MS. SHORTALL: So as the maker of the motion, would you accept a friendly amendment that said the comments, individual comments given by ACCSH members during today’s meeting?
MR. BEAUREGARD: Yes, I would accept the friendly amendment.
MS. SHORTALL: All right.
MR. SWANSON: Excuse me. Does that mean comments yet to be made? I mean, we are giving them a blank check on this motion.
MS. SHORTALL: It would be comments during today’s meeting only. It would be limited to that. So at the close of the meeting, that would be the close of the individual comment.
MR. HAYSLIP: Point of clarification. Including those comments that may get to be put forth?
MS. SHORTALL: Today during the meeting.
MR. HAYSLIP: Well, I don’t know if I like that. I want to know what the comments are. If it is something that needs to be said, I want to hear it. I don’t want someone to slip something under the radar screen in front of somebody’s eyes that I haven’t seen.
MR. BEAUREGARD: I agree with that.
MR. HAYSLIP: If there is a point to be discussed, I want to hear what it is. I’d limit it to only comments that have been made to this point.
MS. SHORTALL: Well, I only said during today’s meeting because I’m not sure if there were any remaining comments that anyone wanted to make.
MR. HAYSLIP: I understand. Today’s meeting will end a few minutes from now after the vote has happened.
MS. SHORTALL: Yes, right. Because someone could make an additional comment during this discussion period, right now on this motion.
MR. HAYSLIP: Right, and I think that’s improper. Do it now, or don’t do it.
CHAIRMAN MURPHY: Linwood?
MR. SMITH: Is it now appropriate to make a comment?
CHAIRMAN MURPHY: I’m not sure anymore.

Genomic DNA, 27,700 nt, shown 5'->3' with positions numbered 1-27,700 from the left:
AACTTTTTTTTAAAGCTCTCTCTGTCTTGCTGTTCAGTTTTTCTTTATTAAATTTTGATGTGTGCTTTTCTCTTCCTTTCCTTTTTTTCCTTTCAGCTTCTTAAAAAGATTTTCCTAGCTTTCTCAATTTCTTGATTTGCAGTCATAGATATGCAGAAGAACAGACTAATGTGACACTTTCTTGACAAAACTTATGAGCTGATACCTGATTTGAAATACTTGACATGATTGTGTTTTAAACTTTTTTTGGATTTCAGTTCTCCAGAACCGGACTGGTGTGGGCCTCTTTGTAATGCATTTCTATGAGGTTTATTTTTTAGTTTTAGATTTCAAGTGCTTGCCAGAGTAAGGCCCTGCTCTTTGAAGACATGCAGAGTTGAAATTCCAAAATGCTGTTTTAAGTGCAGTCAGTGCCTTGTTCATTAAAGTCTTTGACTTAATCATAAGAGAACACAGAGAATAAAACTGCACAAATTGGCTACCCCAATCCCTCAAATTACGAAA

MR. SMITH: I’m not sure either. I would seek clarity on whether this is an amendment or just a comment.
But I think there is yet some work to be done. I think there is some additional work that needs to be done on this. I don’t know that there’s a need to rush to pass this motion anymore than the other motions that we’ve considered today. Our recommendation would be that we ask OSHA to develop an issue, CPL, or other document that does the following.
One, provides guidance as to when construction of confined space standards is applicable to construction companies and contractors versus when general industry standards is applicable to this. Also to seek and where possible, seek to reconcile differences between the general industry standard and the construction proposed standard to clear up some problems.
Also, I would recommend that even before issuing any kind of guidance document, that OSHA attempt to reconcile and to take time to look at differences that do exist between the construction standard and the general industry standard and see if they can be reconciled, and reconcile them where possible.
Right now we’ve got as construction contractors, we’ve got two standards we’ve got to follow. There may not be an enforcement deal for the general industry standard, but most construction companies in this company as I’m familiar with, work right now on general industry standards. We are already complying with the general industry standard, whether it is enforceable or not. To reinvent the wheel would be tough.
So in that spirit, you know, I would ask for those comments to be considered by OSHA, or either ask that that be an amendment to the motion, whatever would happen to be applicable at this time.
CHAIRMAN MURPHY: Thank you, Linwood.
MS. SHORTALL: Well, either would be appropriate. You could move to amend the motion to include that. The way I would interpret Kevin’s motion with accepting the friendly amendment is that any comment that’s made by an ACCSH member on the record before this meeting closes, or excuse me, while we’re still discussing confined spaces, would be given to OSHA for consideration.
MR. BEAUREGARD: I can just say my intent was, and maybe it wasn’t clear, but we either need to make a motion that we accept what was provided to us and ask OSHA to move forward, we accept what was provided to us and have OSHA take into consideration the comments that the members made today, or we don’t accept what was provided for us and make a motion that OSHA does not move forward with that.
I think those are the three things that are on the table. Now, we can vote on any one of those things, or all three of those things, I guess. But I don’t think we can have one motion that includes all three.
MS. SHORTALL: Yes.
MR. SMITH: I’m okay with my comments being considered just as comments, but I would also like to request a response from OSHA as to the comments that me and maybe other people have made today maybe at our next meeting.